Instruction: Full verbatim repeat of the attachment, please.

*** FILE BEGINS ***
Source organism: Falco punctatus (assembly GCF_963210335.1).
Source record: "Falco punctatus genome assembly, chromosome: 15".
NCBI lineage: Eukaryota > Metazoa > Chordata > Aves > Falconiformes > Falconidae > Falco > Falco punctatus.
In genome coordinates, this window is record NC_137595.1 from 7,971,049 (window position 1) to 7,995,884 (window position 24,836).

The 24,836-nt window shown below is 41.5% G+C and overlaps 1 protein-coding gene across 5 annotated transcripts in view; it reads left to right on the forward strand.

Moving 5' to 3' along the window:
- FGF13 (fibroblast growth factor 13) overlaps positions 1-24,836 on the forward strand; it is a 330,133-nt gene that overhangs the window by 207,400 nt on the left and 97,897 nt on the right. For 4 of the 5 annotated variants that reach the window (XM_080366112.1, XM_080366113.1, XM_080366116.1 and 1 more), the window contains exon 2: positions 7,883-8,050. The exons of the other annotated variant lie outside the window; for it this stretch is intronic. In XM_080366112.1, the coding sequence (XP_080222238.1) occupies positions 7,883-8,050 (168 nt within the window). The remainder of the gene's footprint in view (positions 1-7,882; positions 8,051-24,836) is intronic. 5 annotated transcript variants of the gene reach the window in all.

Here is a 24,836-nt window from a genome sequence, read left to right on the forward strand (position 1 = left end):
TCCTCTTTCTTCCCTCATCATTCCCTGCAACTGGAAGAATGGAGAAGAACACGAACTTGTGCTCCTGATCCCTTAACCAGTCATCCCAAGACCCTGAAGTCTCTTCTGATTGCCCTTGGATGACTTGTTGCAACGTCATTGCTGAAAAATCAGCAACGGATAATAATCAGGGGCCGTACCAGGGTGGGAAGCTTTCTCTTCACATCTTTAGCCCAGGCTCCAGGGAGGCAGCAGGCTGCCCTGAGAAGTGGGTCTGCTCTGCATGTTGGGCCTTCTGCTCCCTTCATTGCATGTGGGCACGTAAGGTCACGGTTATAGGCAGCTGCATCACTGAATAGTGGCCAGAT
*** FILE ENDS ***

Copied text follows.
Source organism: Falco punctatus (assembly GCF_963210335.1).
Source record: "Falco punctatus genome assembly, chromosome: 15".
NCBI lineage: Eukaryota > Metazoa > Chordata > Aves > Falconiformes > Falconidae > Falco > Falco punctatus.
In genome coordinates, this window is record NC_137595.1 from 7,971,049 (window position 1) to 7,995,884 (window position 24,836).

The 24,836-nt window shown below is 41.5% G+C and overlaps 1 protein-coding gene across 5 annotated transcripts in view; it reads left to right on the forward strand.

Moving 5' to 3' along the window:
- FGF13 (fibroblast growth factor 13) overlaps positions 1-24,836 on the forward strand; it is a 330,133-nt gene that overhangs the window by 207,400 nt on the left and 97,897 nt on the right. For 4 of the 5 annotated variants that reach the window (XM_080366112.1, XM_080366113.1, XM_080366116.1 and 1 more), the window contains exon 2: positions 7,883-8,050. The exons of the other annotated variant lie outside the window; for it this stretch is intronic. In XM_080366112.1, the coding sequence (XP_080222238.1) occupies positions 7,883-8,050 (168 nt within the window). The remainder of the gene's footprint in view (positions 1-7,882; positions 8,051-24,836) is intronic. 5 annotated transcript variants of the gene reach the window in all.

Here is a 24,836-nt window from a genome sequence, read left to right on the forward strand (position 1 = left end):
TCCTCTTTCTTCCCTCATCATTCCCTGCAACTGGAAGAATGGAGAAGAACACGAACTTGTGCTCCTGATCCCTTAACCAGTCATCCCAAGACCCTGAAGTCTCTTCTGATTGCCCTTGGATGACTTGTTGCAACGTCATTGCTGAAAAATCAGCAACGGATAATAATCAGGGGCCGTACCAGGGTGGGAAGCTTTCTCTTCACATCTTTAGCCCAGGCTCCAGGGAGGCAGCAGGCTGCCCTGAGAAGTGGGTCTGCTCTGCATGTTGGGCCTTCTGCTCCCTTCATTGCATGTGGGCACGTAAGGTCACGGTTATAGGCAGCTGCATCACTGAATAGTGGCCAGAT